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Colic can strike any infant between 2 weeks to 6 months of age. It usually disappears on its own accord when the baby is 6 months old. Medical science cannot confirm the causes of colic. Some of the possible suspects are an immature digestive system, stomach spasms, immature nervous system, gas pain, imbalance in hormones, allergy to formula milk, exposure to pollution or cigarette smoke, tension or emotional stress in the baby's environment.

Colicky babies cry often and continuously. The period of fussiness varies in the frequency and timing. Evening hours are more demanding as the drop in temperature seems to aggravate the colicky infant more.

You may suspect your infant to be having colic when she cries with flailing arms and legs, clenches her fists, arches her back and seems to hug her legs towards her tummy. A colicky baby has a tight and bulging abdomen and cries whenever she is laid on her back to sleep. A common belief is that wind or gas enters her tummy whenever she lies on her back and wails, worsening her colic. A tried and true method would be for the baby to sleep sideways. Somehow, this position is good for colicky babies as wind/gas does not enter into her tummy when she sleeps in this position. There are commercially available pillow sets which enable baby to sleep safely sandwiched between 2 pillows.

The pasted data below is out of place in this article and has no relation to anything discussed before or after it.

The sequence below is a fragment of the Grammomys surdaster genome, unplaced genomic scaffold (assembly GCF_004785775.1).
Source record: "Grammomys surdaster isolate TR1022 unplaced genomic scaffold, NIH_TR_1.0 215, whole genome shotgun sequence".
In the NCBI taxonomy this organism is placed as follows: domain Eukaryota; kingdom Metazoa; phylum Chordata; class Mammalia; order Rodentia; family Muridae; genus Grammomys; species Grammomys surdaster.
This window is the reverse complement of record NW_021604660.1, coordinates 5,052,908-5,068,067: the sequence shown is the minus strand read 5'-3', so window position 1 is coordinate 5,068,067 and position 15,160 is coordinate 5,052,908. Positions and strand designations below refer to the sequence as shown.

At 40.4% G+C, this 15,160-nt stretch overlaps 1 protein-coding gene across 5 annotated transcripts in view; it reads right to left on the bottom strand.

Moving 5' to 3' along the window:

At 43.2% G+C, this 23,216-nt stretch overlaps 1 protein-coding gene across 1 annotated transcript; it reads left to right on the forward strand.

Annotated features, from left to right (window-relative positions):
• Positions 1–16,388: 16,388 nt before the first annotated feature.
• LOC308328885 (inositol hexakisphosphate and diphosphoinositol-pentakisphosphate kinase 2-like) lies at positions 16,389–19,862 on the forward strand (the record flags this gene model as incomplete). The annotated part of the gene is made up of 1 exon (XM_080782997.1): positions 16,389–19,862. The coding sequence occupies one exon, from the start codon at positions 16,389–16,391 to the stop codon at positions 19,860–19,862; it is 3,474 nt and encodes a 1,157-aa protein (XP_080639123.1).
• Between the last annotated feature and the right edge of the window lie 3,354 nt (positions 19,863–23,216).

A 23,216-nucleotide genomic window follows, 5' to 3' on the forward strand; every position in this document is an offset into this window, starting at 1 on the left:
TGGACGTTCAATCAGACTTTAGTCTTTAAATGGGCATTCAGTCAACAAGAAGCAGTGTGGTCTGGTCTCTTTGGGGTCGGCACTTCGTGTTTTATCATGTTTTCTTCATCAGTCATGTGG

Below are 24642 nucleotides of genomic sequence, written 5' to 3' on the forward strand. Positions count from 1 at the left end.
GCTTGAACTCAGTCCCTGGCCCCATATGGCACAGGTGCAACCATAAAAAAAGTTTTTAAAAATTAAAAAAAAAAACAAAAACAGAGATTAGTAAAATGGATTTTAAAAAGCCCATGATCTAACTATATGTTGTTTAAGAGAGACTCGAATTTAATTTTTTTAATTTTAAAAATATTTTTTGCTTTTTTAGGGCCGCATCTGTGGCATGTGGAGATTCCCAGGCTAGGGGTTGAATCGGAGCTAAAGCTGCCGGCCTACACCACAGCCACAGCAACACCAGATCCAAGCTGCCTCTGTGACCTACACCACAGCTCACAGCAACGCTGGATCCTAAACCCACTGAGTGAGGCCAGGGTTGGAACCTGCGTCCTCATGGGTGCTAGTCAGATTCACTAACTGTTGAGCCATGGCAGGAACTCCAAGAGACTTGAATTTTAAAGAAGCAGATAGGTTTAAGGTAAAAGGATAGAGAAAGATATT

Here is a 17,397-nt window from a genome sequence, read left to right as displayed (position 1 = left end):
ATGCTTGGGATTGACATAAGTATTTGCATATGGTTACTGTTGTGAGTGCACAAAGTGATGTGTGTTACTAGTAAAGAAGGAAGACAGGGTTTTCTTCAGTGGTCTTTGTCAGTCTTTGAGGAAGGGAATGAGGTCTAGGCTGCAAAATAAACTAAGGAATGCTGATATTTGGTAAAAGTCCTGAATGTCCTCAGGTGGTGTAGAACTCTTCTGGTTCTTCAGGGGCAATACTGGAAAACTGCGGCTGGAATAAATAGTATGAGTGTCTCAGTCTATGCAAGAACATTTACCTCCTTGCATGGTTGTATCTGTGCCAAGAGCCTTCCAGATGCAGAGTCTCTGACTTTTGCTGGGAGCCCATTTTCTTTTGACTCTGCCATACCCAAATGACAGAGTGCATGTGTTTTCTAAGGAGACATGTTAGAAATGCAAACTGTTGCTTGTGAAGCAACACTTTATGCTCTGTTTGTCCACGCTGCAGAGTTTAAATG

There are no fool-proof methods of comforting every colicky infant but there are a variety of methods to try each time the colicky infant cries. Cuddling your baby in an upright position warms her tummy and soothes her. Burp baby after every feed and in-between feeding to remove air swallowed in stomach to reduce excessive gas. Carrying baby with you in a front pack has the same effect as cuddling your baby upright. You can rest your tired body by rocking and cuddling baby in a rocking chair. Give baby a pacifier to comfort herself with the extra sucking. Distract baby with a ride in her stroller or a drive in your car. A rocking cradle or swing provides rhythmic movement to comfort the baby. Sometimes, playing soothing music from cassettes or the radio can also help to comfort baby.

Colic can make parents upset and tired. It helps to keep in mind that colic will usually disappear between baby's third and sixth months. Recognize that colic is not baby's fault nor yours. Accept it and deal with it calmly. Get rest whenever possible to relieve your stress. Arrange for some help from a family member, relative, friend or babysitter. Give yourself some free time to renew your energy and return refreshed to handle your baby lovingly.